Friday, April 30, 2010
California Department of Pesticide Regulation Director Mary-Ann Warmerdam proposed today to register strawberry fumigant methly iodide, a move that will be met with staunch opposition by environmental and farmworker advocacy groups.
"By law, we cannot register a pesticide unless it can be used safely," Warmerdam said in a prepared statement. "After extensive reviews, we have determined methyl iodide can be used safely – with the extra, health–protective use restrictions we are proposing that are much stricter than those imposed anywhere else in the U.S."
The restrictions include a half-mile buffer zone around schools.
Assemblymember Bill Monning said DPR's decision was disappointing. "There are ongoing safety concerns about rural farm workers and residents who work and live in proximity to agricultural fields," Monning said in a prepared statement. "The external review panel indicated there are high risks to human health and the environment to use of this pesticide. It appears that commercial enterprise has outweighed public health interests in this case. I hope that DPR will reconsider its decision.”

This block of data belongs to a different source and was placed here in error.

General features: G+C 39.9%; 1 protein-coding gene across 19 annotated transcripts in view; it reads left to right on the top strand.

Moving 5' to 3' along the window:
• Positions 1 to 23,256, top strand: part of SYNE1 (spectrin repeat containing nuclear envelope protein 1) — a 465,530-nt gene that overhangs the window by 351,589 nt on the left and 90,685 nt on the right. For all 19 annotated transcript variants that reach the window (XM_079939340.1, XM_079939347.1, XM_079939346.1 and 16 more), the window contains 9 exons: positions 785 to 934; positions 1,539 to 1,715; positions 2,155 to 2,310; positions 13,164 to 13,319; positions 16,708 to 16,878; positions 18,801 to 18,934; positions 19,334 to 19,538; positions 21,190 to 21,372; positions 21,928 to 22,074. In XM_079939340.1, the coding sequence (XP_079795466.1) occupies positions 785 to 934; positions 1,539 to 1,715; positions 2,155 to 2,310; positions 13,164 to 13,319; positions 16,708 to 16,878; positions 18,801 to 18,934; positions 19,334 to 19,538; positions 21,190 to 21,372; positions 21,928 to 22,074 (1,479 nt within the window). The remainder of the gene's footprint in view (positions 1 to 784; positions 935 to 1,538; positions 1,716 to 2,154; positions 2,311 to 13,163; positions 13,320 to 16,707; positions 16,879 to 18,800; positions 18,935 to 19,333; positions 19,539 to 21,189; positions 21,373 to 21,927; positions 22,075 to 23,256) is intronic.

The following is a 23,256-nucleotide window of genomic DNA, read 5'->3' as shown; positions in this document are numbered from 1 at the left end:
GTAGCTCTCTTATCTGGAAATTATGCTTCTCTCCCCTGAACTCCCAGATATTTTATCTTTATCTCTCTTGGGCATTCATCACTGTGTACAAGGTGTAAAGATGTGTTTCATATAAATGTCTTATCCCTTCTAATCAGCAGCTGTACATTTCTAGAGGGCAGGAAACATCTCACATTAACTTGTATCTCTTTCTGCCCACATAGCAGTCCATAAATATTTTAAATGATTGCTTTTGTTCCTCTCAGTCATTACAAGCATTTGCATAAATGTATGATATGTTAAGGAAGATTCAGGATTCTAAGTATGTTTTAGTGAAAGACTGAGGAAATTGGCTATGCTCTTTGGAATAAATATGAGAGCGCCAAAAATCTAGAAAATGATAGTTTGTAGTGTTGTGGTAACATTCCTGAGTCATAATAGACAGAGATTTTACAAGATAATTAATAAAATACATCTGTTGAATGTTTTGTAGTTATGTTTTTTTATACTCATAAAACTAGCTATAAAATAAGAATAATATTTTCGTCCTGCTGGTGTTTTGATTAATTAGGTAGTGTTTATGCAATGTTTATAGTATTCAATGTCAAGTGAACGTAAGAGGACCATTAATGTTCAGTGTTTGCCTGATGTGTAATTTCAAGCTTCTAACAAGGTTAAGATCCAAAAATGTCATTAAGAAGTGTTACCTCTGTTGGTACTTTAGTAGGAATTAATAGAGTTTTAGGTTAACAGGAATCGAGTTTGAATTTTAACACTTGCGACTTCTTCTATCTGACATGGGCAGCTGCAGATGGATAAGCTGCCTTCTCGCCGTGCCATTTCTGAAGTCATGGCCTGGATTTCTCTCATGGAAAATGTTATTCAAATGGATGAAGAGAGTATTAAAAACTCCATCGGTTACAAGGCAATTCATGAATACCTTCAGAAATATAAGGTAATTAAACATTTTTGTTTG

Methyl iodide is designed to replace ozone-depleting methyl bromide, which is widely used on Monterey County strawberry crops.
Comments on the decision will accepted until June 14. For more details visit DPR's website.